Health officials mum amid contradictory COVID-19 testing criteria in B.C.
VANCOUVER -- The province’s top doctor seems to have embraced asymptomatic testing for close contacts of confirmed COVID-19 cases, but with B.C.’s public health websites unchanged, it’s unclear what criteria testing centre staff will follow.
The BC CDC, Fraser Health and Vancouver Coastal Health websites all say that close contacts must still have at least one symptom in order to be tested, but on Monday the provincial health officer contradicted that message.
"What I've said is that if people are concerned that they've been exposed, we're doing a lot of asymptomatic testing and people who've been exposed, if people have somebody they know who's been exposed or tested positive then absolutely they should be tested," said Dr. Bonnie Henry at a press briefing.
“I’ve talked to my colleagues and the message out there is if you have any concerns, get tested. We have testing available for people everywhere.”
With the criteria still unchanged on the key websites, CTV News asked the Ministry of Health if that would be changing. Despite several follow-up attempts, they did not respond.
Henry’s comments come as numerous people have complained that despite being in close contact with people who tested positive for the virus, they were refused testing at a variety of testing sites and forums because they didn’t have any symptoms.
Near-complete rejection of asymptomatic testing
Henry and her deputy health officer have repeatedly rejected widespread asymptomatic testing, dismissing it as not accurate enough, while largely endorsing it only in outbreak situations.
“We actually have no indication that we're missing large numbers of cases or even substantial number of cases,” claimed Dr. Reka Gustafson in February when CTV News asked if the criteria would change with the emergency of coronavirus variants.
At the time, epidemiologists and infectious disease modellers alike urged the province to ramp up its testing and screening for variants, but little changed and a third wave swept over the province without a commensurate surge in testing. Some areas of the province saw 10 to 20 per cent of tests come back positive, which experts say is a red flag that not enough testing is taking place, and a significant number of cases could be going undetected with more people exposed to the virus.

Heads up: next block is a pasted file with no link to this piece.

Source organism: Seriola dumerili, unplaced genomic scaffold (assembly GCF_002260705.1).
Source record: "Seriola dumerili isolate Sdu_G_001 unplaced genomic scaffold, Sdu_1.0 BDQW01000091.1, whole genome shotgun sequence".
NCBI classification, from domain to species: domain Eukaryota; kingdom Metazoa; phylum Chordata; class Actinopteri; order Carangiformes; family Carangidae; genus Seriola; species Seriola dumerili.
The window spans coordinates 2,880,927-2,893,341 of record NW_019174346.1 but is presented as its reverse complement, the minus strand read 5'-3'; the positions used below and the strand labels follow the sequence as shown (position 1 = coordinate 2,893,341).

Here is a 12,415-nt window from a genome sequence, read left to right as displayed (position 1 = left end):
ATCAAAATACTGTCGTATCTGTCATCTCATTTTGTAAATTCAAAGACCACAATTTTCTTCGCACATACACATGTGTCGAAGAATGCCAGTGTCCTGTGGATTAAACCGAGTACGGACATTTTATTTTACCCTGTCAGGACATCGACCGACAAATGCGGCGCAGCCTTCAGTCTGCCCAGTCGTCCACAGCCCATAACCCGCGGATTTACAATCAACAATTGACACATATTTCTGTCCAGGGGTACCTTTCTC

Compared to other provinces, B.C. is testing at roughly half the rate of Alberta, Ontario, Quebec and Prince Edward Island. On Tuesday, B.C. performed 5,887 tests, compared to 7,570 tests in Nova Scotia (with one-fifth the population) and 24,498 in Ontario (triple the population).
Atlantic provinces have also embraced asymptomatic and rapid testing to find and isolate cases. According to the Public Health Agency of Canada, the federal government has sent 2,796,506 rapid tests to B.C., but only 405,626 have been deployed.
Last week a University of British Columbia pilot project that screened a thousand students with rapid tests found dozens of cases of COVID-19 in students without symptoms, who were confirmed positive with the “gold standard” polymerase chain reaction (PCR) test in a lab.
Several changes to testing in B.C.
In the first wave of the pandemic, as public health scrambled to arrange lab capacity and obtain testing materials, officials urged people to stay home if their symptoms were mild and only seek medical attention or testing if they were seriously ill. This raised questions as to the validity and usefulness of daily infection numbers at the time.
As lab capacity ramped up, health officials urged anyone with even mild cold and flu symptoms to be tested, promising testing capacity would grow to 20,000 per day by the fall.
While officials say they were able to accommodate that many tests with a reasonable turnaround time, the province never surpassed 15,390 tests in a single day, and as the second wave was sweeping over the province in early winter, the criteria changed again so that only four key symptoms would prompt testing; public health required least two of the other symptoms persisting more than 24 hours to approve a test.
As the third wave saw record-breaking daily infections and hospitalizations, testing peaked at 13,234 under the current schema of focussing on the four key symptoms (fever, chills, cough, trouble breathing, loss of sense of smell or taste), while waiting 24 hours and requiring combinations of secondary symptoms: sore throat, loss of appetite, headache, body ahces, extreme fatigue or tiredness, diarrhea, nausea or vomiting.